The district court also erred in finding the ordinance not viewpoint neutral.  The majority said that the ordinance burdened only “pro-life speakers,” but that’s not true.  Lamaze instructors, doulas, pregnancy shelters that choose not to make referrals to avoid any liability stemming from the fact that they don’t have licensed or trained professionals to address those subjects, and adoption/surrogacy centers are covered by the ordinance.  The majority suggested that the legislative history demonstrated animus against the Center’s viewpoint.  But, as the majority noted, the City has referred and continues to refer women to the Center, which speaks against animus. “In any event, the record validates the City's uncontradicted contention that the Ordinance was enacted to curtail deceptive advertising, not because the City disagreed with or wanted to suppress the Center's speech.”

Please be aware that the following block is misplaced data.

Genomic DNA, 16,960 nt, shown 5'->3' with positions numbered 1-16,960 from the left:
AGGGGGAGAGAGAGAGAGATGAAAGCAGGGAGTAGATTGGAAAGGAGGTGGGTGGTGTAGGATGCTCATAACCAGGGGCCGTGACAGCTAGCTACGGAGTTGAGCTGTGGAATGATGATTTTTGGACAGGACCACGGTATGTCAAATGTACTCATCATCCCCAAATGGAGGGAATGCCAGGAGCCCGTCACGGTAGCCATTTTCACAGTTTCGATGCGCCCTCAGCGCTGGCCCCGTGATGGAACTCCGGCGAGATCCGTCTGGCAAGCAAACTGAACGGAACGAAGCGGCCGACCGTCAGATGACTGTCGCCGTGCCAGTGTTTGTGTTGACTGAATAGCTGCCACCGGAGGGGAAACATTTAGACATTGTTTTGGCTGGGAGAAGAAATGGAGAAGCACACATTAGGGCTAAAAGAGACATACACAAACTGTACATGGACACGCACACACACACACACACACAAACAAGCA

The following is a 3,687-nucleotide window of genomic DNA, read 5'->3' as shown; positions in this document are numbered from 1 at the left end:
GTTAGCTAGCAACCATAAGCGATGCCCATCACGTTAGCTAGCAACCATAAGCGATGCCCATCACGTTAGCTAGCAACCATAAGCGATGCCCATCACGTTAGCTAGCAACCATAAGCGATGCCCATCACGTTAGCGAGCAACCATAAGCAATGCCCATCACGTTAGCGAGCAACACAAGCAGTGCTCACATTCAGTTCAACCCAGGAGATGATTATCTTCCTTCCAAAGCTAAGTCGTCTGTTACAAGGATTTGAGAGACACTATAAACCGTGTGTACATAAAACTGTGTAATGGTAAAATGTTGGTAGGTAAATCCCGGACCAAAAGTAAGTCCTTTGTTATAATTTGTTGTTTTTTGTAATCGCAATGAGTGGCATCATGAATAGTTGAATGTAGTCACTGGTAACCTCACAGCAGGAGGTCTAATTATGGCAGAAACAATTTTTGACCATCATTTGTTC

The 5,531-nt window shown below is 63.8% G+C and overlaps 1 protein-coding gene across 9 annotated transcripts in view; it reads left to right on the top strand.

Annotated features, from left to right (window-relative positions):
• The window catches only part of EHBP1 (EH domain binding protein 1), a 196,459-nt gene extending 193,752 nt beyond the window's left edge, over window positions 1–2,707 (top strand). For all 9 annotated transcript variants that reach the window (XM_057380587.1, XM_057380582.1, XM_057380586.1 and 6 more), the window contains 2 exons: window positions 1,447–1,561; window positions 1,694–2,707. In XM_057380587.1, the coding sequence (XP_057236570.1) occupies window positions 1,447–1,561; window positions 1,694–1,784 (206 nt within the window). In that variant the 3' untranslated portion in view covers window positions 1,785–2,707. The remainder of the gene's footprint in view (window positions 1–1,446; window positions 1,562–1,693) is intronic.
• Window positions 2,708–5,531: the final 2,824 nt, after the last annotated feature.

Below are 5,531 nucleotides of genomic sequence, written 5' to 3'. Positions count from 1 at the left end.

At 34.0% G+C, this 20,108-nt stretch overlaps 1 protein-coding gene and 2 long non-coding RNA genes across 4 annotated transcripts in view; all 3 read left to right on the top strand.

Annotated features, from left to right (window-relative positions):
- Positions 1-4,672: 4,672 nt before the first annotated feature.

The majority disparaged the City’s asserted compelling interest in protecting the public against deceptive practices and ensuring prompt access to birth control and abortion for those who seek them.  The majority argued that the ordinance was underinclusive because it didn’t regulate every possible source of information.  “The City, however, had an obligation to deal with existing public health problems, without addressing the likelihood of deception from every possible source of information available to pregnant women.”  The City could, the majority suggested, have put a notice on its own website, but that was a critique of the means of serving compelling interests, not a valid argument that the interests were not compelling.
In any event, the majority focused on the first compelling interest and basically ignored the second, timely information and medical care.  The City provided a declaration from a public health expert attesting to the relevance of disclosure to this interest, and the district court never mentioned it, though this alone at least created a genuine issue of material fact on the compelling interest.
The ordinance was minimally burdensome (which led the majority to condemn it as underinclusive).  The preferred remedy for false or misleading advertising is more disclosure, not less.  Going further in specifying what pregnancy centers could say risked constitutional problems of its own.